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Tylicki in intensive care after horror fall at Kempton

By Keith Hamer

Frederik Tylicki remained in a stable condition in intensive care last night following his fall at Kempton on Monday. The Group One-winning rider was involved in a four-horse pile-up in the Breeders Backing Racing EBF Maiden Fillies' Stakes along with newly-crowned champion jockey Jim Crowley, Ted Durcan and Steve Drowne.

Durcan and Drowne walked away from the incident, but Tylicki and Crowley were taken to hospital with suspected spinal injuries, although the latter was later released having escaped with just a broken nose.

Lisa Hancock, CEO of the Injured Jockeys Fund, said in a statement: "After his fall at Kempton Park Racecourse yesterday, Freddy Tylicki remains in a stable condition in intensive care at St George's Hospital, Tooting.

"He will undergo further assessment today and there will be another update tomorrow once this has happened."

Crowley's agent Tony Hind said: "Jim had a scan - no broken bones, all clear. All he has done is broken his nose. It's a massive relief.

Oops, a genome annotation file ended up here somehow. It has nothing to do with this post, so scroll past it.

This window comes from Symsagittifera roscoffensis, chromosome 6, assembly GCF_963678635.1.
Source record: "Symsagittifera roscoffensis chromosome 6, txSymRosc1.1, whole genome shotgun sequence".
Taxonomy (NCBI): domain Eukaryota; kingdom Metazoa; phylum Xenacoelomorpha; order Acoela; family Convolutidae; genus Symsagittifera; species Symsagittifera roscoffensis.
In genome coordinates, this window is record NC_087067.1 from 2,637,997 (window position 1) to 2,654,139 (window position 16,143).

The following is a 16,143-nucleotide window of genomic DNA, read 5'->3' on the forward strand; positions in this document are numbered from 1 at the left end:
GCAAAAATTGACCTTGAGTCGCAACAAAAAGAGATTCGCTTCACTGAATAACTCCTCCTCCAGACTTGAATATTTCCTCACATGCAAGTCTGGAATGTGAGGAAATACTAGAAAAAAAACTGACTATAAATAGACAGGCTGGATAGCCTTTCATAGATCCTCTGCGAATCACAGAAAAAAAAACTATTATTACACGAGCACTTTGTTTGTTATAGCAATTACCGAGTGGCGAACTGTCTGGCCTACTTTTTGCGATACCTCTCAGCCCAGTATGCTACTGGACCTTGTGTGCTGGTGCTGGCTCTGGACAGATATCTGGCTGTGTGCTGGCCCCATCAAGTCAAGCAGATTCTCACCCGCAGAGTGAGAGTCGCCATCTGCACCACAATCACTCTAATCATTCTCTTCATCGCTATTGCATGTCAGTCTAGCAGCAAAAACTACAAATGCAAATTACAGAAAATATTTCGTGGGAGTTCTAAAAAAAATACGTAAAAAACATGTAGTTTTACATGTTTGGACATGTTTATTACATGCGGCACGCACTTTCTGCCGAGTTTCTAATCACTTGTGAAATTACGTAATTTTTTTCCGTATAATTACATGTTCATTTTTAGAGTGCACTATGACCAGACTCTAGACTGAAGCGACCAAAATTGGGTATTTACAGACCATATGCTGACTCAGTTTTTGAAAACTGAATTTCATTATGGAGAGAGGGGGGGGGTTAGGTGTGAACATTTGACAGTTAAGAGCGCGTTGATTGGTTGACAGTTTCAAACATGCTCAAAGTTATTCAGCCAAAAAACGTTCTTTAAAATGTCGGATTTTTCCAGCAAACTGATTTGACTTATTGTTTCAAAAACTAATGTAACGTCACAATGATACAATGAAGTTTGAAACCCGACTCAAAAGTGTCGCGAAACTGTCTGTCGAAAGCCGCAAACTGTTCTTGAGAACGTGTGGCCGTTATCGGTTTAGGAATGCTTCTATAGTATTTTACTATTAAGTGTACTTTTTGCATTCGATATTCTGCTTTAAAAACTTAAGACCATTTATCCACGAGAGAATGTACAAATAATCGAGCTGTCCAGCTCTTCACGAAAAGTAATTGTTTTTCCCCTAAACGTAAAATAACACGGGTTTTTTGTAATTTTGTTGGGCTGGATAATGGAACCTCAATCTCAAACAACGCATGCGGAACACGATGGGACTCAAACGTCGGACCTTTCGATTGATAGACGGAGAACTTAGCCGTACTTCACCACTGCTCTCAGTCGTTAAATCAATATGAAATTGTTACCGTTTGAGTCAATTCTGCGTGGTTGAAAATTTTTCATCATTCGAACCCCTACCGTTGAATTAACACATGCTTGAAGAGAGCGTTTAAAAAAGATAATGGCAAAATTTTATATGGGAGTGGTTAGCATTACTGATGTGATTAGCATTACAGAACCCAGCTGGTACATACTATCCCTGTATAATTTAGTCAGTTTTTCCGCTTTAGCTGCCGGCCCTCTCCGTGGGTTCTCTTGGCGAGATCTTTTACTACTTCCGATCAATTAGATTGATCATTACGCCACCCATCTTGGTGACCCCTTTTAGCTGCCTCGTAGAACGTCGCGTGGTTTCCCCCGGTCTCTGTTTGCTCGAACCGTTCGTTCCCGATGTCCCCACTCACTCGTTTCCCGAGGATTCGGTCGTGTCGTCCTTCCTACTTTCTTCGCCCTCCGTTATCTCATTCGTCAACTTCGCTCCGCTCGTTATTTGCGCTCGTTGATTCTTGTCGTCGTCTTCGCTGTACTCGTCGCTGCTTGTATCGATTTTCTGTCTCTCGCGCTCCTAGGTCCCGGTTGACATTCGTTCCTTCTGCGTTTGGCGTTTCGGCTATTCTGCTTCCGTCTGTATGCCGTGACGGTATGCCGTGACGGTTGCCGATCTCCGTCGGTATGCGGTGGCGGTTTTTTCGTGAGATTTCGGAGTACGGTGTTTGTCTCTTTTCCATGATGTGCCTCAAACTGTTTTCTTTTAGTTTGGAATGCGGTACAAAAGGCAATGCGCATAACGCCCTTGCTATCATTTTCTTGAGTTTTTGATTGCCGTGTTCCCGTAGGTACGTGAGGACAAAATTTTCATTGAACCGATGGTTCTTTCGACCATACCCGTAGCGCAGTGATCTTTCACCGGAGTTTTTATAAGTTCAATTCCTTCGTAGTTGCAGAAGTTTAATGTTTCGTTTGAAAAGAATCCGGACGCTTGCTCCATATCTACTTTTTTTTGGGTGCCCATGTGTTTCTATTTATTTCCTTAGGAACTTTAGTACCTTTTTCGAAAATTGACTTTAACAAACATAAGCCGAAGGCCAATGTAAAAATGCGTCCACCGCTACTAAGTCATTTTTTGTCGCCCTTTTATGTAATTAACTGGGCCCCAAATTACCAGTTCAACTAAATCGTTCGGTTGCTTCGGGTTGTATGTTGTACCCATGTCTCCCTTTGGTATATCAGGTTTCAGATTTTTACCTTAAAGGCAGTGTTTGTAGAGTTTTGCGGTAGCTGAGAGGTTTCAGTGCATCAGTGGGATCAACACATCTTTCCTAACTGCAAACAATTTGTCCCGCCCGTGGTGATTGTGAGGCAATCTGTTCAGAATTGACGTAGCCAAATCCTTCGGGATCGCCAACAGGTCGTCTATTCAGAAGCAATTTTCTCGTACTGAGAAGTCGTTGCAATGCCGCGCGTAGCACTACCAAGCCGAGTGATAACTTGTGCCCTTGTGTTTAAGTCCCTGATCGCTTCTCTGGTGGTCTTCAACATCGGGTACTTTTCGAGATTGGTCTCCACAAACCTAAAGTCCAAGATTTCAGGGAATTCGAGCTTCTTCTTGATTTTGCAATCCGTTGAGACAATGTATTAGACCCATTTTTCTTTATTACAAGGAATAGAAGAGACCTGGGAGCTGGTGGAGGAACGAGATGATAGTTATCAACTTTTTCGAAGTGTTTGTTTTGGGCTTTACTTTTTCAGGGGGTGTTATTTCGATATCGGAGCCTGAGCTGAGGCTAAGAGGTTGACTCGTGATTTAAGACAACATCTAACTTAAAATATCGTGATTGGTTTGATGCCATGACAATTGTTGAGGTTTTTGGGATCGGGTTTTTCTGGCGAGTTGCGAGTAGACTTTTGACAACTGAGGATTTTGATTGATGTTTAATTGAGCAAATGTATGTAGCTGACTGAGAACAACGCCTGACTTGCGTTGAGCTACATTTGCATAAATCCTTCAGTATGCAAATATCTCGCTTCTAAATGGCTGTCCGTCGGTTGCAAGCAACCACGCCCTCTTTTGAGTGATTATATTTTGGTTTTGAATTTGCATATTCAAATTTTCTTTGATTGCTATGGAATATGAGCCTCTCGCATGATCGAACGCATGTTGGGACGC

"He feels like he's had six rounds in the ring with Anthony Joshua at the moment.

"We were going to carry on (riding) for a bit, but I'll wait until he speaks to me."

Durcan, who has a broken ankle after having his injuries checked out at hospital, said: "I kind of suspected I'd fractured it straight away, but because the doctors were obviously looking after the other two lads I was happy enough to hobble back into the weighing room and make my own way to (hospital).

"I don't know how long I'll be out, but it's not the end of the world and I just hope Freddy is okay."

Drowne recalled the incident ahead of making a swift return at Wolverhampton.

"Basically, Freddy's horse clipped heels. It happens a few times in a race and he was unlucky he didn't find a leg and went down," he said.

"On the all-weather it's tight so when one goes down a few go down.

"Unfortunately he was at the front of the pack and a few horses went over him.

"Freddy never moved from the fall and Jim was in a bit of pain and was worried about his neck.

"The doctors were quite concerned when they got to Freddy and called for the air ambulance really quick and did everything right. They were on to us straight away."

Belfast Telegraph


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